Killing Joke – Pylon

album by:
Killing Joke

Reviewed by:
On 29 November 2015
Last modified:29 November 2015


Monotony is a fact of life, and Killing Joke have left no doubt as to its presence amid ‘Pylon’.

Killing Joke – Pylon

Undoubted frontrunners of industrial melancholy Killing Joke present fifteenth full-length ‘Pylon’ accompanied by strong anti-political sentiment, however sadly a little too repetitive for adrenaline-soaked music lovers. On the bright side, for fans of dull five-minute epic tracks that may as well be cut down to 3 for all it repeats, ‘Pylon’ is a treasure to behold.

Trudging from the onset, opener ‘Apotheosis’ initiates a racing tempo but establishes the monotone of the vocals inflicted upon the entire release. Echoing in its intimidating atmosphere, ‘Plague’ offsets the futuristic ‘Star Spangled’ and its blatant condemnation, listing ecological and man-made disasters that quite obviously reflect their political views. Near-9 minute epic ‘Panopticon’ drags on as if twice as long, while the post-punk groove of ‘Snakedance’ falls short of charming. However, denouncing the abusive authority of phones and drones upon a modern day existence, the authoritative beat of ‘Autonomous Zone’ proves quite catchy in comparison.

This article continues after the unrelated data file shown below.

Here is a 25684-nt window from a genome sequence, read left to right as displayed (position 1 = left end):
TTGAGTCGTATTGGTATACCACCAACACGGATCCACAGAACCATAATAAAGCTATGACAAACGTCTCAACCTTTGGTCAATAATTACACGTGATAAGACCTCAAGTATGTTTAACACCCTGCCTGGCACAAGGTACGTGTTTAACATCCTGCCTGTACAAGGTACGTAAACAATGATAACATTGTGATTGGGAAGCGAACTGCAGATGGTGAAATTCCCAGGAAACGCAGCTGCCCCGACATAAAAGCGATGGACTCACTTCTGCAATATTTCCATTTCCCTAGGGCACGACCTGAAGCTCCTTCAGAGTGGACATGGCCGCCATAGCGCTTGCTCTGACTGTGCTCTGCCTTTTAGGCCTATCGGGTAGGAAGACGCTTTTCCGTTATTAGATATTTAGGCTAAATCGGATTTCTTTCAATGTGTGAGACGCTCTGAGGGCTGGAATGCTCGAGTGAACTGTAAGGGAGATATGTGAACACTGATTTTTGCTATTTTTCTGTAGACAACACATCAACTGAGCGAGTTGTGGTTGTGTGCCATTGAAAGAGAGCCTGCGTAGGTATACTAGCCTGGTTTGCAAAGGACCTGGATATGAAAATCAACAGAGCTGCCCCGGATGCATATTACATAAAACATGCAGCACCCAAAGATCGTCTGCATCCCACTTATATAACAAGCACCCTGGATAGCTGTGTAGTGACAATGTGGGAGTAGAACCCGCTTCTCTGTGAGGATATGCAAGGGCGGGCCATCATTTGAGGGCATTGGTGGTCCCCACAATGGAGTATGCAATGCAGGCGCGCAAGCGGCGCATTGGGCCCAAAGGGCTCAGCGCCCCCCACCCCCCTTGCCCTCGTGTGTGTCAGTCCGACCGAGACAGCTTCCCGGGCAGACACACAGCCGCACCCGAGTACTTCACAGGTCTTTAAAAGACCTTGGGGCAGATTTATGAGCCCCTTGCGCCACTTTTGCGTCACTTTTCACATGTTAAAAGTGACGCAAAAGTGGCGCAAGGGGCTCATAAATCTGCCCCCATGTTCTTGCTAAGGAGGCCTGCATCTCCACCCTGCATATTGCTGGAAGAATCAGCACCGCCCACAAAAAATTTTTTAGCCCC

The quasi-thrash melody of ‘Dawn of the Hive’ echoes somewhat Metallica-esque undertones to its trudging philosophical drone. Also forceful and melodic, ‘New Cold War’ leads into the infectious ‘Euphoria’ before reaching the fast-paced digital contagion of ‘New Jerusalem’, which finally breaks the monotonous cycle not a moment too soon. It’s hard to avoid that the foreboding instrumentals and disappointingly robotic vocals of ‘War on Freedom’ should prioritise the war on monotony instead.

‘Big Buzz’ is undoubtedly as indie as they come, however its repetitive, dull nature baptises it as a kind of earworm worth avoiding. If Doctor Who fans were anticipating a Cyberman-esque anthem from ‘Delete’, this track does not disappoint. Stompy but nonetheless repetitive, it tallies conveniently with successor ‘I Am the Virus’, quite laughable in its intimidating concept, spoiling the otherwise starkly realistic theme. Closing on ‘Into the Unknown’, Pylon’s final curtain call contains a spirited, energetic and tricksy backing, yet once again the monotony proves to be largely uneventful.

Sadly, ‘Pylon’ falls short of innovation and ambition. Although considering its intended anti-establishment sentiment, it’s likely it had no intention of being either. Monotony is a fact of life, and Killing Joke have left no doubt as to its presence amid ‘Pylon’.

Track Listing: Apotheosis, Plague, Star Spangled, Panopticon, Snakedance, Autonomous, Dawn of the Hive, New Cold War, Euphoria, New Jerusalem, War on Freedom, Big Buzz, Delete, I Am the Virus, Into the Unknown.


Jaz Coleman – Vocals and Keyboards

Kevin “Geordie” Walker – Lead Guitar

Martin “Youth” Glover – Bass Guitar

Paul Ferguson – Drums and Vocals

Reza Uhdin – Keyboards



Monotony is a fact of life, and Killing Joke have left no doubt as to its presence amid ‘Pylon’.

About Ali Cooper

PlanetMosh's resident Alice Cooper nerd with big hair.